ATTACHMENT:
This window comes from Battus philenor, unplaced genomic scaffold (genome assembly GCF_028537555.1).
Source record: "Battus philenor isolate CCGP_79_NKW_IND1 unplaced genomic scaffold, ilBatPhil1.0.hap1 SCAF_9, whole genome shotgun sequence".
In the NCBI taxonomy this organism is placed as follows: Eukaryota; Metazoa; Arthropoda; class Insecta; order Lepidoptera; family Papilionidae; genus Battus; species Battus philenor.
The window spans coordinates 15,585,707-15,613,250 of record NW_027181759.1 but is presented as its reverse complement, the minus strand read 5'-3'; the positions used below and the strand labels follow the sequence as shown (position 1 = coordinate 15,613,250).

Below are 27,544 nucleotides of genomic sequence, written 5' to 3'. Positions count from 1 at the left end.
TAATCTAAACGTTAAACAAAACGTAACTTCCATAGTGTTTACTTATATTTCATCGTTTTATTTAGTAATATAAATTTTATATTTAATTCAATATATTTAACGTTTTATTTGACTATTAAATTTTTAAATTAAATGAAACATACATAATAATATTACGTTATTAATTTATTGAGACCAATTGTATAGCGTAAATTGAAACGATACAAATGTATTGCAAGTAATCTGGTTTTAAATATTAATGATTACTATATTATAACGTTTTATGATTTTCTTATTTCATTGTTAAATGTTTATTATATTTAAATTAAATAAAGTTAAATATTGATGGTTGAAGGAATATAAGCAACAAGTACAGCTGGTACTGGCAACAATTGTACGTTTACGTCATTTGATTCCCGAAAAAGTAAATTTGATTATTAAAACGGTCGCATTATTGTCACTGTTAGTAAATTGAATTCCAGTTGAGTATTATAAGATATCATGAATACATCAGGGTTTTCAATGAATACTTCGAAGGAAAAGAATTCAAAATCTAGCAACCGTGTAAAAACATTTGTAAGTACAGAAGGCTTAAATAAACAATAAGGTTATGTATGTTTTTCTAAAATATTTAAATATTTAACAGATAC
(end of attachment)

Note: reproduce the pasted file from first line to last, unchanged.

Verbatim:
This window comes from Battus philenor, unplaced genomic scaffold (genome assembly GCF_028537555.1).
Source record: "Battus philenor isolate CCGP_79_NKW_IND1 unplaced genomic scaffold, ilBatPhil1.0.hap1 SCAF_9, whole genome shotgun sequence".
In the NCBI taxonomy this organism is placed as follows: Eukaryota; Metazoa; Arthropoda; class Insecta; order Lepidoptera; family Papilionidae; genus Battus; species Battus philenor.
The window spans coordinates 15,585,707-15,613,250 of record NW_027181759.1 but is presented as its reverse complement, the minus strand read 5'-3'; the positions used below and the strand labels follow the sequence as shown (position 1 = coordinate 15,613,250).

Below are 27,544 nucleotides of genomic sequence, written 5' to 3'. Positions count from 1 at the left end.
TAATCTAAACGTTAAACAAAACGTAACTTCCATAGTGTTTACTTATATTTCATCGTTTTATTTAGTAATATAAATTTTATATTTAATTCAATATATTTAACGTTTTATTTGACTATTAAATTTTTAAATTAAATGAAACATACATAATAATATTACGTTATTAATTTATTGAGACCAATTGTATAGCGTAAATTGAAACGATACAAATGTATTGCAAGTAATCTGGTTTTAAATATTAATGATTACTATATTATAACGTTTTATGATTTTCTTATTTCATTGTTAAATGTTTATTATATTTAAATTAAATAAAGTTAAATATTGATGGTTGAAGGAATATAAGCAACAAGTACAGCTGGTACTGGCAACAATTGTACGTTTACGTCATTTGATTCCCGAAAAAGTAAATTTGATTATTAAAACGGTCGCATTATTGTCACTGTTAGTAAATTGAATTCCAGTTGAGTATTATAAGATATCATGAATACATCAGGGTTTTCAATGAATACTTCGAAGGAAAAGAATTCAAAATCTAGCAACCGTGTAAAAACATTTGTAAGTACAGAAGGCTTAAATAAACAATAAGGTTATGTATGTTTTTCTAAAATATTTAAATATTTAACAGATAC